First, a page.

8. Before we were saved, our natural (unregenerate) mind was morally darkened, blind and resistant toward God (Eph. 4:17; 2 Cor. 4:4; 11:3). But at the moment of our salvation, the Holy Spirit brought supernatural regeneration and renewal through initial repentance, which is a change of mind whereby we turned from our sin to God (2 Cor. 5:17; Tit. 3:5).
9. At the moment of salvation God makes us spiritually alive, opens our darkened and blinded eyes, and gives us the light of a God-centered world and life view. This initial repentance begins a continuing change of mind in believers’ lives, so that we can increasingly grow in Christlike righteous and love.
10. Douglas Moo says, “This ‘re-programming’ of the mind does not take place overnight but is a lifelong process by which our way of thinking is to resemble more and more the way God wants us to think.” (pp. 756-757)
11. In other words, we think “biblically.” In 2 Corinthians 10:5 we read, “We are destroying speculations and every lofty thing raised up against the knowledge of God, and we are taking every thought captive to the obedience of Christ.”
12. The battle is for the mind! Our sanctification is on-going moral renewal of our minds.
13. Since the value systems of the world and God are totally incompatible in every facet of life, wrong, self-centered and worldly ways of thinking must be replaced by right, Christ-centered and biblical ways of thinking.
14. And it is the Spirit of God who uses the Word of God in and through us as the People of God to bring about greater and greater transformation into our lives from one level of spiritual growth to another. This renewing process of transformation is described in 2 Corinthians 3:18, “But we all, with unveiled face, beholding as in a mirror the glory of the Lord, are being transformed into the same image from glory to glory, just as from the Lord, the Spirit.” (2 Cor. 4:16)
15. Therefore, the requirements of not being conformed to this world but being transformed by the renewing of our minds must be met to maintain our total commitment to Christ.
16. The fourth aspect of our total commitment to Christ is this:
IV. The Result of Our Total Commitment
A. Look again v. 2: And do not be conformed to this world, but be transformed by the renewing of your mind, so that you may prove what the will of God is, that which is good and acceptable and perfect.
1. Here we see the result or possibly the purpose of our total commitment by the renewing of our mind is that we might be able to prove what the will of God is. The word “prove” (dokimazein) means to approve as genuine by testing, to discern by experience.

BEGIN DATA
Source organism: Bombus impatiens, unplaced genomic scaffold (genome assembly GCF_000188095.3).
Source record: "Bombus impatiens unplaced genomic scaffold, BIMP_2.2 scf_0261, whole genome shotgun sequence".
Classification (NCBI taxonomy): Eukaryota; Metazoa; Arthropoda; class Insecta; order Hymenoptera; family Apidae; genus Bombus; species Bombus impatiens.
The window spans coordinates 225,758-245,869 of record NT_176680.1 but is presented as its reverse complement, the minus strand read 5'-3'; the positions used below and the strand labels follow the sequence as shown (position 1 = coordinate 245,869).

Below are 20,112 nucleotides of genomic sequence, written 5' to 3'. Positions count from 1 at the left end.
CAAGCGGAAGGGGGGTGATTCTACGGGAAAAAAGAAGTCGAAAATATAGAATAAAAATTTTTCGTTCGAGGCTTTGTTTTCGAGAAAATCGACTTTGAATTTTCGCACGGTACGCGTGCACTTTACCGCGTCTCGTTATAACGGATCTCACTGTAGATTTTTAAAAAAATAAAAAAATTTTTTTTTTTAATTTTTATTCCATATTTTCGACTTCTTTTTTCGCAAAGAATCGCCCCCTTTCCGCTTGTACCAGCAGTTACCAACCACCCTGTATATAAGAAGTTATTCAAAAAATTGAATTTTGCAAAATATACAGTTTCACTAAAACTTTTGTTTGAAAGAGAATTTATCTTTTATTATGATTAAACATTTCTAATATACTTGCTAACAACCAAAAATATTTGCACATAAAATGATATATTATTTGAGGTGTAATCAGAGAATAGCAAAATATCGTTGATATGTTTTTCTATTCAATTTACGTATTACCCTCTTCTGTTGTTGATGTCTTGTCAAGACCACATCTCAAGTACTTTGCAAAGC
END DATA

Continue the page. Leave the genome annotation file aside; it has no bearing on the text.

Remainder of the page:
2. In other words, result of our total commitment to Christ is to understand and agree by personal experience what God wants us to do in His will and put it into practice.
3. Paul then describes what God’s will is “…that which is good, acceptable and perfect.” Beloved, God has a will for our lives, which He is very willing and desirous that we know; and His will is found in His Word, which is the moral will of God.
4. Paul describes God’s will in three ways: First, God’s will for us is “good” (agathon). Although the will of God at times can be very difficult and confusing, it is always good because God is always good no matter what.
5. By faith we must believe that the Lord never makes a mistake. Therefore, we must trust Him; especially at those time when what He has allowed into our lives doesn’t “seem” to be good.
6. Second, God’s will is “acceptable” (euareston). Since God’s will is acceptable and well-pleasing to Him because He knows it is good, it should also be to us.
7. Third, God’s will is “perfect” or complete (teleion). It will always achieve the desired end that God has in mind. And His ultimate end for His people is our complete conformity to Christlikeness (8:29; 1 Jn. 3:2).
8. And having discerned it, we can now carry out in our daily lives what we know to be the will of God. And God’s will always is concerned about loving relationships.
9. First and foremost with God Himself, as we have seen in these two verses. And secondly with others, as we will see in 12:3-15:13.
In closing, David Livingston, the great missionary to Africa said about his total commitment to Christ:
“People talk of the sacrifice I have made of spending so much of my life in Africa. Can that be called a sacrifice, which is simply paid back as a small part of the great debt owing to our God, which we can never repay? Is that a sacrifice, which brings its own reward of healthful activity, the consciousness of doing good, peace of mind, and a bright hope of a glorious destiny hereafter? Away with such a word! It is emphatically no sacrifice…it is privilege!
Anxiety, sickness, suffering or danger now and then, with the foregoing of the common conveniences and charities of this life may make us pause and cause the spirit to waver and sink, but let this only be for a moment. All these are nothing compared with the glory which shall hereafter be revealed in and for us. I never made a sacrifice. Of this we ought not to talk, when we remember the great sacrifices which He made who left His Father’s throne on high to give Himself for us.”
We all need to ask: “Does this describe my commitment to Jesus Christ? If not, then someone or something is before Him. May we all fully surrender to Christ’s Lordship in our lives and totally commit to Him!